No need to have income to claim expenses under section 57(iii)

By | August 18, 2015

Question Whether it is not necessary that any income should  have been earned as a result of expenditure to claim expenses under section 57(iii)?

Answer : No ,It is not necessary that any income should in fact have been earned as a result of expenditure. Therefore, interest paid on money borrowed for investment in shares, which had not yielded any dividend, was admissible under section 57(iii).

[1978] 115 ITR 519 (SC)
SUPREME COURT OF INDIA
Commissioner of Income-tax
v.
Rajendra Prasad Moody
P.N. BHAGWATI, V.D. TULZAPURKAR AND R.S. PATHAK, JJ.
TAX REFERENCE CASE NOS. 1 AND 2 OF 1971
OCTOBER 4, 1978

Facts of the case :-

The assessees were brothers and each of them had borrowed monies for the purpose of making investment in shares of certain companies. During the relevant assessment year, they paid interest on the monies borrowed but did not receive any dividend on the shares purchased with those monies. Both of them made a claim for deduction of the amount of interest paid on the borrowed monies but this claim was negatived by the ITO and on appeal by the AAC on the ground that during the relevant assessment year the shares did not yield any dividend and, therefore, interest paid on the borrowed monies could not be regarded as expenditure laid out or expended wholly and exclusively for the purpose of making or earning income chargeable under the head ‘Income from other sources’, so as to be allowable as a permissible deduction under section. 57(iii). The Tribunal, however, on further appeal, disagreed with the view taken by the taxing authorities and upheld the claim of each of the two assessees for deduction under section 57(iii).

HELD :

What section 57(iii) requires is that the expenditure must be laid out or expended wholly and exclusively for the purpose of making or earning income. It is the purpose of the expenditure that is relevant in determining the applicability of section 57(iii) and that purpose must be making or earning of income. Section 57(iii) does not require that this purpose must be fulfilled in order to qualify the expenditure for deduction. It does not say that the expenditure shall be deductible only if any income is made or earned. There is in fact nothing in the language of section 57(iii ) to suggest that the purpose for which the expenditure is made should fructify into any benefit by way of return in the shape of income. The plain natural construction of the language of section 57(iii) irresistibly leads to the conclusion that to bring a case within the section, it is not necessary that any income should in fact have been earned as a result of the expenditure.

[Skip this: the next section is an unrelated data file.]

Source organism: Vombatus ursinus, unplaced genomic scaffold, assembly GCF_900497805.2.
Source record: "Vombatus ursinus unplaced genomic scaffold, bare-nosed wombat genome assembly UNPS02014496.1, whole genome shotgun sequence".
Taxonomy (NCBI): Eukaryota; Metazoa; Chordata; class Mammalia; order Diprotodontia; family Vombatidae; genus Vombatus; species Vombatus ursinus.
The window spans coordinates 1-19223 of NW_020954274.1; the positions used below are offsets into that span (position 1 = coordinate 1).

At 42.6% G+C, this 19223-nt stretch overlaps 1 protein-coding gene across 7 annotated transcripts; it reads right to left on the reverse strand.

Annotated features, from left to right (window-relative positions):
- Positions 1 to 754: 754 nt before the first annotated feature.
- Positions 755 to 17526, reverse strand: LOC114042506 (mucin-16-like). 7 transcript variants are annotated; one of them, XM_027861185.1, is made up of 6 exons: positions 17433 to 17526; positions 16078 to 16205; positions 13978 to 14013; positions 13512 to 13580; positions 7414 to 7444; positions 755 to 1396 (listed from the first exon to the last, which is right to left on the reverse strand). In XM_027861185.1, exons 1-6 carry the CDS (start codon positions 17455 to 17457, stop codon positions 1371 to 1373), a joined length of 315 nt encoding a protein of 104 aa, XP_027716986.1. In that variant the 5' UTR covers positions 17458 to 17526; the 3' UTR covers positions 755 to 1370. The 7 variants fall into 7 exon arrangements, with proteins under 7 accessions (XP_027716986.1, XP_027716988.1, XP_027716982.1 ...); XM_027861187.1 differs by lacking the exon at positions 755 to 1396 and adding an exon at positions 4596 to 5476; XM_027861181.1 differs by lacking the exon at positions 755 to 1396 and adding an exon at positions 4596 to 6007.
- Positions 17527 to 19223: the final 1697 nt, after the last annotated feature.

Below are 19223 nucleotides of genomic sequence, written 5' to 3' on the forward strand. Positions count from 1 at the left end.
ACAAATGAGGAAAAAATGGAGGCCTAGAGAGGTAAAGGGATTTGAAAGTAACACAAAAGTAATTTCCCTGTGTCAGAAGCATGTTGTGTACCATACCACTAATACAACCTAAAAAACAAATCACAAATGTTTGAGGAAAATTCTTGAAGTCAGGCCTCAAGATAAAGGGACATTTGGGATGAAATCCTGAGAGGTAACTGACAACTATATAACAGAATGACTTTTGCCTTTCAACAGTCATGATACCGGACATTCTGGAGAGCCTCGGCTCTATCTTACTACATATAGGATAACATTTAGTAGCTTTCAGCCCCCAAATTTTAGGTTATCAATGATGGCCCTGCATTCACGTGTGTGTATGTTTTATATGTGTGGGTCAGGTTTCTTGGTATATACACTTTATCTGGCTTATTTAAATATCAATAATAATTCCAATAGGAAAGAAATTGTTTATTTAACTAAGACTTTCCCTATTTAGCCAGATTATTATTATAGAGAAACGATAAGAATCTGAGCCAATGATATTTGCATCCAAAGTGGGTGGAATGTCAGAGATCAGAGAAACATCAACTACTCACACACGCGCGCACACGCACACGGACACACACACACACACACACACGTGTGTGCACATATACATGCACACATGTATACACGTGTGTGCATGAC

Moreover when a profit and loss account is cast in respect of any source of income, what is allowed by the statute as proper expenditure would be debited as an outgoing and income would be credited as a receipt and the resulting income or loss would be determined. It would make no difference to this process whether the expenditure is X or Y or nil, whatever is the proper expenditure allowed by the statute would be debited. Equally, it would make no difference whether there is any income and if so, what, since whatever it be, X or Y or nil, would be credited. And the ultimate income or loss would be found. The expenditure which is otherwise a proper expenditure can cease to be such merely because there is no receipt of income. Whatever is a proper outgoing by way of expenditure must be debited irrespective of whether there is receipt of income or not. That is the plain requirement of proper accounting and the interpretation of section. 57(iii) cannot be different. The deduction of the expenditure cannot, in the circumstances, be held to be conditional upon the making or earning of the income.

It is true that the language of section 37(1) is a little wider than that of section 57(iii), but that can make any difference in the true interpretation of section 57(iii). The language of section 57(iii) is clear and unambiguous and it has to be construed according to its plain natural meaning and merely because a slightly wider phraseology is employed in another section which may take in something more, it does not mean that section 57(iii ) should be given a narrow and constricted meaning not warranted by the language of the section and, in fact, contrary to such language.

Therefore, the interest on money borrowed for investment in shares, which had not yielded any dividend was admissible under section 57(iii ).

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